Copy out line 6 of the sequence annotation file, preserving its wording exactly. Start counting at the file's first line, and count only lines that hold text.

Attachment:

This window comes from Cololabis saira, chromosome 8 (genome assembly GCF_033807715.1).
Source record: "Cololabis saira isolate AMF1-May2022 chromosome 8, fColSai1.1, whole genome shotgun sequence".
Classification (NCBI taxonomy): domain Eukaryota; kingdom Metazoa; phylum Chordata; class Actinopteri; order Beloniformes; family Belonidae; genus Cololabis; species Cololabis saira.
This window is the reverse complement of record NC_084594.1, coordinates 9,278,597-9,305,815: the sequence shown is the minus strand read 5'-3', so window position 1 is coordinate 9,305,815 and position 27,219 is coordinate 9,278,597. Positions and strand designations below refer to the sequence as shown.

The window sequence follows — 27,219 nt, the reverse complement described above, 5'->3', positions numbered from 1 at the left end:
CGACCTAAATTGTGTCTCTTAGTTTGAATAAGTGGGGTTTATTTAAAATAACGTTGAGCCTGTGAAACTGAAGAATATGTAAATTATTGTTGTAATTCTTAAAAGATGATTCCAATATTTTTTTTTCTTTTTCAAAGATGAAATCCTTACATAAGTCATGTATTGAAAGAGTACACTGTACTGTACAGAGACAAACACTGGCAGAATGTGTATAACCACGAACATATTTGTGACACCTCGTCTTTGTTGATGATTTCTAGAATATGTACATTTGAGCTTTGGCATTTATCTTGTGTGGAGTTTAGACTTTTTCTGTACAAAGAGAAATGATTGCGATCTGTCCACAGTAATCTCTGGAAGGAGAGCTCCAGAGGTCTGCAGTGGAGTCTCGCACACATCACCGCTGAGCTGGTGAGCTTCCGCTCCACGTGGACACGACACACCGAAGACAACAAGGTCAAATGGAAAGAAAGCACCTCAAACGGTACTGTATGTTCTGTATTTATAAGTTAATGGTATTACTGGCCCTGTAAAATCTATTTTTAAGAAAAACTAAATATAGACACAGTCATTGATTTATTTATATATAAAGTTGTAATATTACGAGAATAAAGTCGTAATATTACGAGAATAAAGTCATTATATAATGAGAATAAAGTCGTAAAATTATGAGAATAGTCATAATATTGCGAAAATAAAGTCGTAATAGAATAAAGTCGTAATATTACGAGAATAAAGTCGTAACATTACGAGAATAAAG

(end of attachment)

CGACCTAAATTGTGTCTCTTAGTTTGAATAAGTGGGGTTTATTTAAAATAACGTTGAGCCTGTGAAACTGAAGAATATGTAAATTATTGTTGTAATTCTTAAAAGATGATTCCAATATTTTTTTTTCTTTTTCAAAGATGAAATCCTTACATAAGTCATGTATTGAAAGAGTACACTGTACTGTACAGAGACAAACACTGGCAGAATGTGTATAACCACGAACATATTTGTGACACCTCGTCTTTGTTGATGATTTCTAGAATATGTACATTTGAGCTTTGGCATTTATCTTGTGTGGAGTTTAGACTTTTTCTGTACAAAGAGAAATGATTGCGATCTGTCCACAGTAATCTCTGGAAGGAGAGCTCCAGAGGTCTGCAGTGGAGTCTCGCACACATCACCGCTGAGCTGGTGAGCTTCCGCTCCACGTGGACACGACACACCGAAGACAACAAGGTCAAATGGAAAGAAAGCACCTCAAACGGTACTGTATGTTCTGTATTTATAAGTTAATGGTATTACTGGCCCTGTAAAATCTATTTTTAAGAAAAACTAAATATAGACACAGTCATTGATTTATTTATATATAAAGTTGTAATATTACGAGAATAAAGTCGTAATATTACGAGAATAAAGTCATTATATAATGAGAATAAAGTCGTAAAATTATGAGAATAGTCATAATATTGCGAAAATAAAGTCGTAATAGAATAAAGTCGTAATATTACGAGAATAAAGTCGTAACATTACGAGAATAAAG